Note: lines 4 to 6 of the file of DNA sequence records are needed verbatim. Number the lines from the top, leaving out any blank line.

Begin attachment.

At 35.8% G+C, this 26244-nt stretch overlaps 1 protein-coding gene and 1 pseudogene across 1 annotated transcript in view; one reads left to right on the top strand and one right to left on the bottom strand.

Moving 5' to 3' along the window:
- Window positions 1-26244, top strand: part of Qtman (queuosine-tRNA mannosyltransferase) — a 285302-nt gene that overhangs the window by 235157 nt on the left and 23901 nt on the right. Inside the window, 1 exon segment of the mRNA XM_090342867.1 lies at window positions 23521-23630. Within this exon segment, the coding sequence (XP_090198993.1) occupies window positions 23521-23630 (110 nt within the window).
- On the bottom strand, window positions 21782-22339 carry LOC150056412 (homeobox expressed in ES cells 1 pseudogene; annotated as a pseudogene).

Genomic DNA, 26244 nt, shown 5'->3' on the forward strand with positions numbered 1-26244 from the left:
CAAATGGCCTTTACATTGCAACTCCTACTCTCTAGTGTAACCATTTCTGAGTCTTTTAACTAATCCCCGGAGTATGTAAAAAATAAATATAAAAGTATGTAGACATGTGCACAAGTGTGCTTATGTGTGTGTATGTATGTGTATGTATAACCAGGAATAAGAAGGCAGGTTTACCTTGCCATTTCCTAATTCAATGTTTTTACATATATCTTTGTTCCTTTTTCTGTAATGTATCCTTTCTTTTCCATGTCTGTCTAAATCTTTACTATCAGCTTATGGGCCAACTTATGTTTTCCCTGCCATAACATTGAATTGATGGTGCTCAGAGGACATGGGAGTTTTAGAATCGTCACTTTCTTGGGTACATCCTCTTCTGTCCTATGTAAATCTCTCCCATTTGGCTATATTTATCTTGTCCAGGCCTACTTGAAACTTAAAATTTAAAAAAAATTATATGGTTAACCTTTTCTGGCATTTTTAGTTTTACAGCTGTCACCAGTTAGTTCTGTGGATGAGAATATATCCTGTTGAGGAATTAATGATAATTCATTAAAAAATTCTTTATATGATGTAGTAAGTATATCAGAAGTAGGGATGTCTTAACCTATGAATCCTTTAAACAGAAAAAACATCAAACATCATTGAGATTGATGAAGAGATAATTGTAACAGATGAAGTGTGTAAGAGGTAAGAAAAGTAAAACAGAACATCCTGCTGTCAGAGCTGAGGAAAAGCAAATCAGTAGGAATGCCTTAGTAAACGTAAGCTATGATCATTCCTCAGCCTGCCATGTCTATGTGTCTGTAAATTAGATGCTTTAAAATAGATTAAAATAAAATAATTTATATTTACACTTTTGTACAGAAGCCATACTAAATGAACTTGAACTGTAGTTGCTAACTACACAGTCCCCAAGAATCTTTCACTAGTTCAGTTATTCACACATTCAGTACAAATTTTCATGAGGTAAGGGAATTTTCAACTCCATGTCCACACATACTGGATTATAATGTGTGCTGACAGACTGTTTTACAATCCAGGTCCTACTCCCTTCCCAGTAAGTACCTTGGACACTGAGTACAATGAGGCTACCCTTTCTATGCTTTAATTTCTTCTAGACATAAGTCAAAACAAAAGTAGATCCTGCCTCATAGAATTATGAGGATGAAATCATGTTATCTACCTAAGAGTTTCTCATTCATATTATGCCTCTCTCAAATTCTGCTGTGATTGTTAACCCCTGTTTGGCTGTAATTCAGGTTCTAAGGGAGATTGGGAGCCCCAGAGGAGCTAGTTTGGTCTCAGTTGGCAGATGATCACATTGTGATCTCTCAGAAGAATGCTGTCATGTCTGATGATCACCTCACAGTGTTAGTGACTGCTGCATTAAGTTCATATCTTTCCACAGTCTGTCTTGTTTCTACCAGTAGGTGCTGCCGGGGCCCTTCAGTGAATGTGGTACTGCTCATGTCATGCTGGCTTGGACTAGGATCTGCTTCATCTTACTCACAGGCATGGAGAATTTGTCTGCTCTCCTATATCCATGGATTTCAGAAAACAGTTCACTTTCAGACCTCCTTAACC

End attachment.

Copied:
- On the bottom strand, window positions 21782-22339 carry LOC150056412 (homeobox expressed in ES cells 1 pseudogene; annotated as a pseudogene).

Genomic DNA, 26244 nt, shown 5'->3' on the forward strand with positions numbered 1-26244 from the left:
CAAATGGCCTTTACATTGCAACTCCTACTCTCTAGTGTAACCATTTCTGAGTCTTTTAACTAATCCCCGGAGTATGTAAAAAATAAATATAAAAGTATGTAGACATGTGCACAAGTGTGCTTATGTGTGTGTATGTATGTGTATGTATAACCAGGAATAAGAAGGCAGGTTTACCTTGCCATTTCCTAATTCAATGTTTTTACATATATCTTTGTTCCTTTTTCTGTAATGTATCCTTTCTTTTCCATGTCTGTCTAAATCTTTACTATCAGCTTATGGGCCAACTTATGTTTTCCCTGCCATAACATTGAATTGATGGTGCTCAGAGGACATGGGAGTTTTAGAATCGTCACTTTCTTGGGTACATCCTCTTCTGTCCTATGTAAATCTCTCCCATTTGGCTATATTTATCTTGTCCAGGCCTACTTGAAACTTAAAATTTAAAAAAAATTATATGGTTAACCTTTTCTGGCATTTTTAGTTTTACAGCTGTCACCAGTTAGTTCTGTGGATGAGAATATATCCTGTTGAGGAATTAATGATAATTCATTAAAAAATTCTTTATATGATGTAGTAAGTATATCAGAAGTAGGGATGTCTTAACCTATGAATCCTTTAAACAGAAAAAACATCAAACATCATTGAGATTGATGAAGAGATAATTGTAACAGATGAAGTGTGTAAGAGGTAAGAAAAGTAAAACAGAACATCCTGCTGTCAGAGCTGAGGAAAAGCAAATCAGTAGGAATGCCTTAGTAAACGTAAGCTATGATCATTCCTCAGCCTGCCATGTCTATGTGTCTGTAAATTAGATGCTTTAAAATAGATTAAAATAAAATAATTTATATTTACACTTTTGTACAGAAGCCATACTAAATGAACTTGAACTGTAGTTGCTAACTACACAGTCCCCAAGAATCTTTCACTAGTTCAGTTATTCACACATTCAGTACAAATTTTCATGAGGTAAGGGAATTTTCAACTCCATGTCCACACATACTGGATTATAATGTGTGCTGACAGACTGTTTTACAATCCAGGTCCTACTCCCTTCCCAGTAAGTACCTTGGACACTGAGTACAATGAGGCTACCCTTTCTATGCTTTAATTTCTTCTAGACATAAGTCAAAACAAAAGTAGATCCTGCCTCATAGAATTATGAGGATGAAATCATGTTATCTACCTAAGAGTTTCTCATTCATATTATGCCTCTCTCAAATTCTGCTGTGATTGTTAACCCCTGTTTGGCTGTAATTCAGGTTCTAAGGGAGATTGGGAGCCCCAGAGGAGCTAGTTTGGTCTCAGTTGGCAGATGATCACATTGTGATCTCTCAGAAGAATGCTGTCATGTCTGATGATCACCTCACAGTGTTAGTGACTGCTGCATTAAGTTCATATCTTTCCACAGTCTGTCTTGTTTCTACCAGTAGGTGCTGCCGGGGCCCTTCAGTGAATGTGGTACTGCTCATGTCATGCTGGCTTGGACTAGGATCTGCTTCATCTTACTCACAGGCATGGAGAATTTGTCTGCTCTCCTATATCCATGGATTTCAGAAAACAGTTCACTTTCAGACCTCCTTAACC